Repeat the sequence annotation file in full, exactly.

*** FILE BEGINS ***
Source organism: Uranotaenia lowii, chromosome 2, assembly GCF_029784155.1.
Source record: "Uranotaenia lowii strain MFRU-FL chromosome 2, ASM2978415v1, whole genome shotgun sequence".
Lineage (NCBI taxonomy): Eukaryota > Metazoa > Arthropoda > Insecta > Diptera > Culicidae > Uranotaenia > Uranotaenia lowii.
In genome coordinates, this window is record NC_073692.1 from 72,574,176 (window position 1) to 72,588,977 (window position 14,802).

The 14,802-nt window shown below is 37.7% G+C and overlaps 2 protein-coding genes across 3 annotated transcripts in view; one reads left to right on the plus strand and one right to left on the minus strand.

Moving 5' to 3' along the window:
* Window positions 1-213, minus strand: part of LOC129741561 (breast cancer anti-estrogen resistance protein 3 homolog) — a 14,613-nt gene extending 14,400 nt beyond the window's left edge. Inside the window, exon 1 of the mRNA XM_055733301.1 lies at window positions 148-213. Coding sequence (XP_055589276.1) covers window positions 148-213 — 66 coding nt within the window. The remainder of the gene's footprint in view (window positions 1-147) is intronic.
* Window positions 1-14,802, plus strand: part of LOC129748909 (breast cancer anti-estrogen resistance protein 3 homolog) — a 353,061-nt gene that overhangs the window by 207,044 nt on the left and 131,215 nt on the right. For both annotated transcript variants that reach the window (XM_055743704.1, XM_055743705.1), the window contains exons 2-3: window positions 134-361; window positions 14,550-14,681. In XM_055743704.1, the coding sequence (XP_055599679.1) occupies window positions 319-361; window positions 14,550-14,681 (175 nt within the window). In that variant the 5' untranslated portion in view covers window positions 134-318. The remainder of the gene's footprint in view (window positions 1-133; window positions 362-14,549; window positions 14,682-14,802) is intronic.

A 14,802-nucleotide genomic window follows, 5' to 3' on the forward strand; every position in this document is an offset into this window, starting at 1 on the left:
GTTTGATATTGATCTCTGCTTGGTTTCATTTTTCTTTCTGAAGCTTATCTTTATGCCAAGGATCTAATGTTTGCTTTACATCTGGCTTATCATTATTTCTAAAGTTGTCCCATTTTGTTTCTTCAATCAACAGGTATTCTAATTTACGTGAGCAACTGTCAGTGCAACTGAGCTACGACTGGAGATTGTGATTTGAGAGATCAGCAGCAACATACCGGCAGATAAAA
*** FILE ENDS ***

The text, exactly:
Source organism: Uranotaenia lowii, chromosome 2, assembly GCF_029784155.1.
Source record: "Uranotaenia lowii strain MFRU-FL chromosome 2, ASM2978415v1, whole genome shotgun sequence".
Lineage (NCBI taxonomy): Eukaryota > Metazoa > Arthropoda > Insecta > Diptera > Culicidae > Uranotaenia > Uranotaenia lowii.
In genome coordinates, this window is record NC_073692.1 from 72,574,176 (window position 1) to 72,588,977 (window position 14,802).

The 14,802-nt window shown below is 37.7% G+C and overlaps 2 protein-coding genes across 3 annotated transcripts in view; one reads left to right on the plus strand and one right to left on the minus strand.

Moving 5' to 3' along the window:
* Window positions 1-213, minus strand: part of LOC129741561 (breast cancer anti-estrogen resistance protein 3 homolog) — a 14,613-nt gene extending 14,400 nt beyond the window's left edge. Inside the window, exon 1 of the mRNA XM_055733301.1 lies at window positions 148-213. Coding sequence (XP_055589276.1) covers window positions 148-213 — 66 coding nt within the window. The remainder of the gene's footprint in view (window positions 1-147) is intronic.
* Window positions 1-14,802, plus strand: part of LOC129748909 (breast cancer anti-estrogen resistance protein 3 homolog) — a 353,061-nt gene that overhangs the window by 207,044 nt on the left and 131,215 nt on the right. For both annotated transcript variants that reach the window (XM_055743704.1, XM_055743705.1), the window contains exons 2-3: window positions 134-361; window positions 14,550-14,681. In XM_055743704.1, the coding sequence (XP_055599679.1) occupies window positions 319-361; window positions 14,550-14,681 (175 nt within the window). In that variant the 5' untranslated portion in view covers window positions 134-318. The remainder of the gene's footprint in view (window positions 1-133; window positions 362-14,549; window positions 14,682-14,802) is intronic.

A 14,802-nucleotide genomic window follows, 5' to 3' on the forward strand; every position in this document is an offset into this window, starting at 1 on the left:
GTTTGATATTGATCTCTGCTTGGTTTCATTTTTCTTTCTGAAGCTTATCTTTATGCCAAGGATCTAATGTTTGCTTTACATCTGGCTTATCATTATTTCTAAAGTTGTCCCATTTTGTTTCTTCAATCAACAGGTATTCTAATTTACGTGAGCAACTGTCAGTGCAACTGAGCTACGACTGGAGATTGTGATTTGAGAGATCAGCAGCAACATACCGGCAGATAAAA